By Lucie Lehmann, Contributor
One of the most ambitious endeavors in Vermont agriculture, the redevelopment of the iconic Nordic Farms on Route 7 in Charlotte, took several defining steps forward this week.
The most critical was the purchase of the property, which was delayed several times due to the complexities of the sale, including having to satisfy multiple creditors and stakeholders, among them former owner Clark Hinsdale. That has now happened. “We closed on the purchase of Nordic Farm assets December 14 after six months of operating the farm and discovering the challenges of reviving a 600-acre conserved dairy farm that failed,” announced Will Raap, the founder of Gardener’s Supply and the property’s new owner.
Along with the purchase, Raap said the property will be rebranded and reorganized over the coming months, including into a collaborative entity of multiple on-farm businesses that could serve as a model for other struggling farms. “We are renaming the Farm “Earthkeep,” he explained, “and the six farming businesses [currently] operating there are making good progress in terms of business momentum and in achieving a new umbrella permit from the Vermont Agency of Agriculture, Food & Markets for these farms to function as a collective.”
Critical to the project’s ability to move forward was the determination for farm operation, which Robin Jeffers, Nordic’s Chief Operating Officer, stated they have secured. She shared with The Charlotte News a letter dated December 3, 2021, signed by Vermont Secretary of Agriculture Anson Tebbetts, stating that “it is the Agency’s opinion that Nordic Farmer Collective will meet one or more of the threshold criteria listed…and it is a farm operation the Agency regulates.” That determination, Jeffers said, also “satisfies the Town of Charlotte, insofar as permitting goes, that we are indeed farming.”
The Charlotte Town Planner, Larry Lewack, welcomed the news of the sale and was cautiously optimistic about the project’s future. “Most people want to see positive things happen there. Will Raap is a visionary, and sometimes the big expansive visions don’t work out 100%, but if even a third come to pass, there would be a lot more activity and, if done right, it could be a real asset to the town.” Lewack said Nordic had no current zoning applications before the town, but he anticipated there would be as the project progresses. If, for example, future plans proceed for non-farming uses, like manufacturing or a visitor’s center, which would impact traffic and groundwater uses, they would have to go before the Development Review Board. “When they’re ready, we’ll work with them in a collaborative and proactive way,” he stated.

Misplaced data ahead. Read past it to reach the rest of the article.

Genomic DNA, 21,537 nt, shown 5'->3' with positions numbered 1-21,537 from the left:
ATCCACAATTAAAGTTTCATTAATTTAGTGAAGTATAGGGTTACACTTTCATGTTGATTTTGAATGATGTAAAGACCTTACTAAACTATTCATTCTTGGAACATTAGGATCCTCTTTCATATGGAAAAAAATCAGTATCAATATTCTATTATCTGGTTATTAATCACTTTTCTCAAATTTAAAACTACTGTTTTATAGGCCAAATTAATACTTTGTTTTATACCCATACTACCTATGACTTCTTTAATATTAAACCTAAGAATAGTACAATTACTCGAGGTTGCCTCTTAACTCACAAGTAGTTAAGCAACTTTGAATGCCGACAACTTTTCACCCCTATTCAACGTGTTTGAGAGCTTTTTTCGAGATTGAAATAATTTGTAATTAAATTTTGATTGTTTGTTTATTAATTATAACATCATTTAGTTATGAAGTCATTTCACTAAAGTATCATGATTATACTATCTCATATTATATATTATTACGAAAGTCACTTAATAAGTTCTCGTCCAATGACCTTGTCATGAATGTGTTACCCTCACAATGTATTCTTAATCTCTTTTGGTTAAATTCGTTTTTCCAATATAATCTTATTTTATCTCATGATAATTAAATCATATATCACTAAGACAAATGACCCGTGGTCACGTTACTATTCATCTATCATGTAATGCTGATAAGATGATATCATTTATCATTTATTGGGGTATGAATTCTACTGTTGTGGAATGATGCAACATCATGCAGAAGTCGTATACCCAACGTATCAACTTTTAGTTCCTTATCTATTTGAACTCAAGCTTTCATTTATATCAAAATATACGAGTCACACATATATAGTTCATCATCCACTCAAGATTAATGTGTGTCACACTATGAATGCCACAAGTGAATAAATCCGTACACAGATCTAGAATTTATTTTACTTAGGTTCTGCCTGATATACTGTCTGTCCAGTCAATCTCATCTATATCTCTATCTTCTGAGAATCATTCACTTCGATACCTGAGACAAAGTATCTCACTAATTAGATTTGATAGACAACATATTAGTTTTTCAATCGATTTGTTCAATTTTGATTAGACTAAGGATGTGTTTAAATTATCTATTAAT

Farmers and processors included in the collective, which will be called “Farmcommon”, include Vermont Malthouse; Sweet Sound Aquaculture; Slowfire Bakery; Foam Brewery; Upstate Elevator Supply company, a CBD business owned by one of Raap’s sons; Champlain Valley Apiary; Clayton Floral; Shrubbly LLC; and Vermont Compost Company. According to the Nordic project narrative, “These owners have all banded together to…support one another through shared resources, marketing, skills and innovation.”
The proposed uses of the conserved land are listed as grain production on 238 acres; produce on 13 acres; hemp on 4 acres; berries on 19 acres; flowers on 1 acre; honey on .4 acres; compost and livestock on 20 acres; and shrimp in 3,800 square feet in the former heifer barn.
Now that the sale has gone through and the entity has been recognized as a farm operation, near term priorities include establishing a 501(c)(3) for a portion of the farm that includes the historic barn, as well as individual businesses moving forward with their own business plans. “They’ll each be pursuing their own financing. Some are looking at loans and local grants and some are looking to jump start their expansions,” Jeffers elaborated. “So, for example at the malt house they are probably getting a Vermont Economic Development Agency (VEDA) loan to add a new gas fired heat source for malting.”
The success of the redevelopment is predicated on the diversity of its farming enterprises and wide and differentiated funding streams from private and public sources. Raap and Jeffers are undertaking everything possible to ensure that they attract as much financial and public support as possible. To that end, they recently hosted a closed summit to introduce the project to an audience of about 65 invited participants. “There were investors who are philanthropically inclined, “angel” investors, as well as people from the Department of Agriculture who have funding mechanisms for grants…who we wanted to have a deeper understanding of what we were trying to achieve.”
Jeffers said that they hope to raise a total of $8 million to support the overall redevelopment. Half of that will be for the nonprofit, including a restoration of the historic barn and the construction of a commercial kitchen, and half of it will be for improvements and expansions on the for-profit side. As of now, they are on sound financial footing. “We definitely have enough [funding] to go forward for the first year,” she asserted. “It’s a matter of how much fundraising would accelerate or expand existing businesses. We’re in a good place and people want to expand from that good place and grow.”
Jeffers projected a sense of optimism and expressed gratitude for all the support the project has attracted, beginning with the town and, especially, the Department of Agriculture. “They feel strongly that this is a really great model that lots of other farms can use. There are between 700-800 dairy farms in Vermont that are struggling with large working landscapes, and to the extent that we can be successful, many other farms can be successful. We couldn’t be happier about it for ourselves, but also for farming in general in the state.”